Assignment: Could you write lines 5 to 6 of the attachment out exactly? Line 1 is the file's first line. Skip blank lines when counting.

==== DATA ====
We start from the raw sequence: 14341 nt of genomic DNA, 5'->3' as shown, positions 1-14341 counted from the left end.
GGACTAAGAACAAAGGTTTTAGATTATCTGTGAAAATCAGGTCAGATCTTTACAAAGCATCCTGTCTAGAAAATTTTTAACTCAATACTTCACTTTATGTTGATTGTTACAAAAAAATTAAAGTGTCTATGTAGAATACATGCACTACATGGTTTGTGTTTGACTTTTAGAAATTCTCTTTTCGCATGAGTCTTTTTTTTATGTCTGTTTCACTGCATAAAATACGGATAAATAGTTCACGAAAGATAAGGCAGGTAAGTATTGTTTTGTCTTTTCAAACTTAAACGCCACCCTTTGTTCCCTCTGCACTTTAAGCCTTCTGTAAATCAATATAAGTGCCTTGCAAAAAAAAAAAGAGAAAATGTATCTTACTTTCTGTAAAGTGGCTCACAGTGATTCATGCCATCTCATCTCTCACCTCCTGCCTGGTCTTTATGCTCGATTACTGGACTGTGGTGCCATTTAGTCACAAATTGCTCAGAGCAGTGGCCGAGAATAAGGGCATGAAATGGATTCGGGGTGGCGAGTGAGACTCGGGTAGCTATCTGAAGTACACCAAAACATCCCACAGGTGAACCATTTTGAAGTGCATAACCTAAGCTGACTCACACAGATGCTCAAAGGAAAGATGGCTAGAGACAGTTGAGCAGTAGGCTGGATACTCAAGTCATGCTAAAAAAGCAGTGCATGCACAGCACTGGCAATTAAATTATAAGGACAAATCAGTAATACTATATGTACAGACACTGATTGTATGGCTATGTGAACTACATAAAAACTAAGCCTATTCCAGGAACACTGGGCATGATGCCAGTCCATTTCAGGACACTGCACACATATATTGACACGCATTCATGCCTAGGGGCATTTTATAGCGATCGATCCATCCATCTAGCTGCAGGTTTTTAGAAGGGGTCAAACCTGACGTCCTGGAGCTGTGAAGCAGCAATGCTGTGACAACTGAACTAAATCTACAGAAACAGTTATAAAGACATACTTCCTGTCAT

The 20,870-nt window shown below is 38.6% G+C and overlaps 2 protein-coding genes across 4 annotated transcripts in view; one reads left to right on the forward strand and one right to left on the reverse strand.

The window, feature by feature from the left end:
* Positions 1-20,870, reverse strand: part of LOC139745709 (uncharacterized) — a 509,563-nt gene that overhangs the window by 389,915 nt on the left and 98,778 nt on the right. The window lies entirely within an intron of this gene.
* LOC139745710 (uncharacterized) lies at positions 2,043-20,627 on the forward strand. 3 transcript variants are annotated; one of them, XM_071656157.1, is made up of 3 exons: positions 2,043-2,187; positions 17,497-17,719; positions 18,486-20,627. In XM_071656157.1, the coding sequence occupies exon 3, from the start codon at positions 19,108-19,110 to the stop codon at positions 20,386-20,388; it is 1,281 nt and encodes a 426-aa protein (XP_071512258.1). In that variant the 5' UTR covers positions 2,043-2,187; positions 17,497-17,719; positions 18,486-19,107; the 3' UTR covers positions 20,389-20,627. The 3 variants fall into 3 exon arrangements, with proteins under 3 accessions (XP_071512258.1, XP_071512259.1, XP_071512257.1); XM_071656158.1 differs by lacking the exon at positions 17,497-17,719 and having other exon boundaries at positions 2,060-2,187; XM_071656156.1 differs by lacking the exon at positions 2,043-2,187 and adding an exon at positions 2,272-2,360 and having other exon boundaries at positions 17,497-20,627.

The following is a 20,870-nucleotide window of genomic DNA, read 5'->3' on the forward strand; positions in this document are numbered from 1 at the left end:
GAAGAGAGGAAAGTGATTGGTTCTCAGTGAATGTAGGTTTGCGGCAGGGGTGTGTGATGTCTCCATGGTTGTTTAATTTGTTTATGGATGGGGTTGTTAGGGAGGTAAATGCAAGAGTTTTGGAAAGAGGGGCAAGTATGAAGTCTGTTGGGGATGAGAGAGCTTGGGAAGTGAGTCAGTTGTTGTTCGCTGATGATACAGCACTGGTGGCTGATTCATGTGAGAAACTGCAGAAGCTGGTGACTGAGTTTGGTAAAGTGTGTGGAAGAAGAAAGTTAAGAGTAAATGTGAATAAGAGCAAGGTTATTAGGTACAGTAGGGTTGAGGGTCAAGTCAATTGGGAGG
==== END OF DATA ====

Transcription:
* Positions 1-20,870, reverse strand: part of LOC139745709 (uncharacterized) — a 509,563-nt gene that overhangs the window by 389,915 nt on the left and 98,778 nt on the right. The window lies entirely within an intron of this gene.
* LOC139745710 (uncharacterized) lies at positions 2,043-20,627 on the forward strand. 3 transcript variants are annotated; one of them, XM_071656157.1, is made up of 3 exons: positions 2,043-2,187; positions 17,497-17,719; positions 18,486-20,627. In XM_071656157.1, the coding sequence occupies exon 3, from the start codon at positions 19,108-19,110 to the stop codon at positions 20,386-20,388; it is 1,281 nt and encodes a 426-aa protein (XP_071512258.1). In that variant the 5' UTR covers positions 2,043-2,187; positions 17,497-17,719; positions 18,486-19,107; the 3' UTR covers positions 20,389-20,627. The 3 variants fall into 3 exon arrangements, with proteins under 3 accessions (XP_071512258.1, XP_071512259.1, XP_071512257.1); XM_071656158.1 differs by lacking the exon at positions 17,497-17,719 and having other exon boundaries at positions 2,060-2,187; XM_071656156.1 differs by lacking the exon at positions 2,043-2,187 and adding an exon at positions 2,272-2,360 and having other exon boundaries at positions 17,497-20,627.